So, a large quantity of warm water should be sufficient for dissolving any calcium malate while preserving the oxalate precipitate, which you can separate by filtering. Make sure to rinse the precipitate with water afterwards.
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[*] posted on 17-7-2021 at 16:02


That’s a very helpful resource, thank you for your information. This should solidify my procedure, and as far as I can tell, will provide a complete and successful procedure. I’ll probably share it here when I’m done because I don’t see many really valid procedures for this sort of extraction for a chemist in a lab.



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[*] posted on 17-7-2021 at 16:40


Quote: Originally posted by bob800  
CRC Handbook of Chemistry and Physics



https://tinyurl.com/d5mfbtw9


/CJ




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[*] posted on 17-7-2021 at 20:42


Even better! Thanks! I’ll probably get a hard copy of an 8x-9x-th edition, but until then the PDF is great help!



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[*] posted on 18-7-2021 at 01:54


Sodium citrate is very soluble in water.

You might want to consider precipitating oxalate as the magnesium salt.
(The citrates and malates of magnesium are soluble in water; the oxalate is not.)


I take it you know this is an interesting, but inefficient, way of obtaining the acid.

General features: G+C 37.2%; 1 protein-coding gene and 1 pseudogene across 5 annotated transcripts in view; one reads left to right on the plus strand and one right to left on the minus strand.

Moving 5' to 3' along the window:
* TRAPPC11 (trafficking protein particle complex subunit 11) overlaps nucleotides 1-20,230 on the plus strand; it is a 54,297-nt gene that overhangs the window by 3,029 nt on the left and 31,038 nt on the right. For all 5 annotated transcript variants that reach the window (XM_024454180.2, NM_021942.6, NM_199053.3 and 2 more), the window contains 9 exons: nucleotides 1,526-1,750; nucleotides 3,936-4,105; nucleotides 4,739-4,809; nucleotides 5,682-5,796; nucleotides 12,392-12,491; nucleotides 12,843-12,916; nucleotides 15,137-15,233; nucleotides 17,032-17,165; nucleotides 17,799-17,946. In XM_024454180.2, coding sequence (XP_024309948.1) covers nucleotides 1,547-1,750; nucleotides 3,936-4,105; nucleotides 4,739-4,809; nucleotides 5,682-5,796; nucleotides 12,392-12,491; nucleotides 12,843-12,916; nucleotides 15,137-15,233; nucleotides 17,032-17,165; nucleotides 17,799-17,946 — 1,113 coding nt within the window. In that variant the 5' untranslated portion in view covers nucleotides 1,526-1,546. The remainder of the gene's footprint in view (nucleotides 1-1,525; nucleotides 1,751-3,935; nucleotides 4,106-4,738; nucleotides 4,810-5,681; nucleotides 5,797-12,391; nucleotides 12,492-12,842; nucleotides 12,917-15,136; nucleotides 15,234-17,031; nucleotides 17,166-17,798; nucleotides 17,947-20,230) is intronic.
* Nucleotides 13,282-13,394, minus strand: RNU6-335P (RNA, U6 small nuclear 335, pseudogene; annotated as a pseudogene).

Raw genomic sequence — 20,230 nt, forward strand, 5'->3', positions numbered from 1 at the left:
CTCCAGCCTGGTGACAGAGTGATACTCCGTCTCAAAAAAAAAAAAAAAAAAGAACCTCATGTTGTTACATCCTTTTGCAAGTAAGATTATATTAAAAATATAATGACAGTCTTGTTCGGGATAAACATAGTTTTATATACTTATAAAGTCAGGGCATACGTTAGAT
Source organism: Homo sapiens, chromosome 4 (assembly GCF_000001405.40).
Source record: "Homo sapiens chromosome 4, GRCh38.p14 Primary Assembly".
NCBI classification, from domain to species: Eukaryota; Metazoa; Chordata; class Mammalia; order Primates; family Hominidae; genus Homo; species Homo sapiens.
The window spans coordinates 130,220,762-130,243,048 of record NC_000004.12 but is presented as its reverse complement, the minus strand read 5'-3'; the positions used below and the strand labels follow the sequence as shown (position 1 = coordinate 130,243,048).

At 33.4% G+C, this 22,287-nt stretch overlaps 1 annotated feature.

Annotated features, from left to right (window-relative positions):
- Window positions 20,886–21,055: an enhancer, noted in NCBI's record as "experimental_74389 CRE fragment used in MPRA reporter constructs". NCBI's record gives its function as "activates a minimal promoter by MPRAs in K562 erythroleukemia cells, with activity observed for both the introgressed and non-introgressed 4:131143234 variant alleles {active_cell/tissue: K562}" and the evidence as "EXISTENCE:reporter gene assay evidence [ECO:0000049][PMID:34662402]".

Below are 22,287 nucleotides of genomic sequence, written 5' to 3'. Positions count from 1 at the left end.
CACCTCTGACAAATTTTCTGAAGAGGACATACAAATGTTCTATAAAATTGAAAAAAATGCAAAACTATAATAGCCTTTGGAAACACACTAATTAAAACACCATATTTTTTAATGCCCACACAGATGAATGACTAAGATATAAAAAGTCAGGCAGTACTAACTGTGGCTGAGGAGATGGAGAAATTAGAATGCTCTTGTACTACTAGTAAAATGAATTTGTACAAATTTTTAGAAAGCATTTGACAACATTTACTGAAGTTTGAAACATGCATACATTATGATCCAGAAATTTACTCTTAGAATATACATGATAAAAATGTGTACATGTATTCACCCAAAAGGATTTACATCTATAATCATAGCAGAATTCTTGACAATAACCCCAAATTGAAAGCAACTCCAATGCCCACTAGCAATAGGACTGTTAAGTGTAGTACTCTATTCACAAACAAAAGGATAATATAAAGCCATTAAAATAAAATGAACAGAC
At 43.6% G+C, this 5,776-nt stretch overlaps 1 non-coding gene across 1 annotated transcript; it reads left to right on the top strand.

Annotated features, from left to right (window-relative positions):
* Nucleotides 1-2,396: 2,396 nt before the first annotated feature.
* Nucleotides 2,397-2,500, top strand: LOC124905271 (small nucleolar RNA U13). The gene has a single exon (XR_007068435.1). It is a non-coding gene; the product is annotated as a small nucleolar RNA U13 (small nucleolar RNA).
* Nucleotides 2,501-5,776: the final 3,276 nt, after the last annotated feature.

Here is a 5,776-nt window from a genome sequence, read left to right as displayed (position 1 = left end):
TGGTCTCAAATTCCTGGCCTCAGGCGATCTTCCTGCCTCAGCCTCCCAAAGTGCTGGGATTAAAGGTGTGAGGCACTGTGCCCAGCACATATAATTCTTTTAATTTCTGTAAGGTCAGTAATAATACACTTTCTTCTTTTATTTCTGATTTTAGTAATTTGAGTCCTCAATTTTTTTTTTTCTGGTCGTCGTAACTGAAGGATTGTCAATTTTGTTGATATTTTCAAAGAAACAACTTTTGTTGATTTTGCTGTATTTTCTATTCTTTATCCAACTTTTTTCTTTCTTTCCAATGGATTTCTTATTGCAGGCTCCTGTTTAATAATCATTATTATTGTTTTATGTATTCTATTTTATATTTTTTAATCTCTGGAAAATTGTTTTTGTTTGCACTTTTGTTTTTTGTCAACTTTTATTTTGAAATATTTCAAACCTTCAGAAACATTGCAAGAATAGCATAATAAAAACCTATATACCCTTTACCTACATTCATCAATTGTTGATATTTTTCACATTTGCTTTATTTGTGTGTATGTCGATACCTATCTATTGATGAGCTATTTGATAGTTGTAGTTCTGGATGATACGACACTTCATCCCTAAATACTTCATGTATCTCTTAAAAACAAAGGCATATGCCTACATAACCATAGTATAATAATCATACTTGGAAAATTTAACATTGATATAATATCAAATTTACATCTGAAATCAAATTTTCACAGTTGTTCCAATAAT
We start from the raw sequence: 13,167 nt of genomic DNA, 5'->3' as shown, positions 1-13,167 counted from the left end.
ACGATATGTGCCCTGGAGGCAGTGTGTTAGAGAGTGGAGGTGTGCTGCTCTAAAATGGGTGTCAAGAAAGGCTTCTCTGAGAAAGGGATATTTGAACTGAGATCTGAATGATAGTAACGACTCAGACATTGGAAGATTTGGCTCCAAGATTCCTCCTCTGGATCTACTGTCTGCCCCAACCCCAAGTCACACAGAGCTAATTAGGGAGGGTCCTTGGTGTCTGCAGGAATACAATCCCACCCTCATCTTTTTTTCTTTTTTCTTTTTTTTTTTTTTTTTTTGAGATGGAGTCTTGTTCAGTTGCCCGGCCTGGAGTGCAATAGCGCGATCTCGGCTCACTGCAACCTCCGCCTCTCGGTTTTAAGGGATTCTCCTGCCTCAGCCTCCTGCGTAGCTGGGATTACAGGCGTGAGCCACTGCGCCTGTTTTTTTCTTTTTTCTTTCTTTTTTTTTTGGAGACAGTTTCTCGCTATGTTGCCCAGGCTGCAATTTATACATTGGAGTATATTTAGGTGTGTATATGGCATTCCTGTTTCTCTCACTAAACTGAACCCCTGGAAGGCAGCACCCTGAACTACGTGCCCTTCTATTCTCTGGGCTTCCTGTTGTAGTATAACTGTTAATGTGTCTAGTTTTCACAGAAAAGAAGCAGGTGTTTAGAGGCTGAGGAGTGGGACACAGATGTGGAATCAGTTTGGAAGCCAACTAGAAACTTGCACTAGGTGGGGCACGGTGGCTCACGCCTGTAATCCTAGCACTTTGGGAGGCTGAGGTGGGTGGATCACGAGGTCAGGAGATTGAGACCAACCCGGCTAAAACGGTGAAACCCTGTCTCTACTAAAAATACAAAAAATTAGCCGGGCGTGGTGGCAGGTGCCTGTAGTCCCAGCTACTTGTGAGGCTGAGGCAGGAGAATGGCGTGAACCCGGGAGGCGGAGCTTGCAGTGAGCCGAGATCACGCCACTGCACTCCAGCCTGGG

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[*] posted on 18-7-2021 at 07:42


Quote: Originally posted by unionised  


I take it you know this is an interesting, but inefficient, way of obtaining the acid.



Yes I do.

I’ll look into the magnesium option, but it sounds like the calcium salts behave the same way. Plus I don’t have the material right now to do it that way.




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[*] posted on 18-7-2021 at 08:40


Hydrated magnesium sulphate (Epsom salts) is easy to buy.
Calcium citrate is only sparingly soluble in water
Ditto the tartrate and malate.

Funny thing is, if they they were the same as the calcium salts, I wouldn't have suggested using them.
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[*] posted on 18-7-2021 at 21:39


Ah I forgot about Epsom salts. We have some at home. I’ll take it into advisement.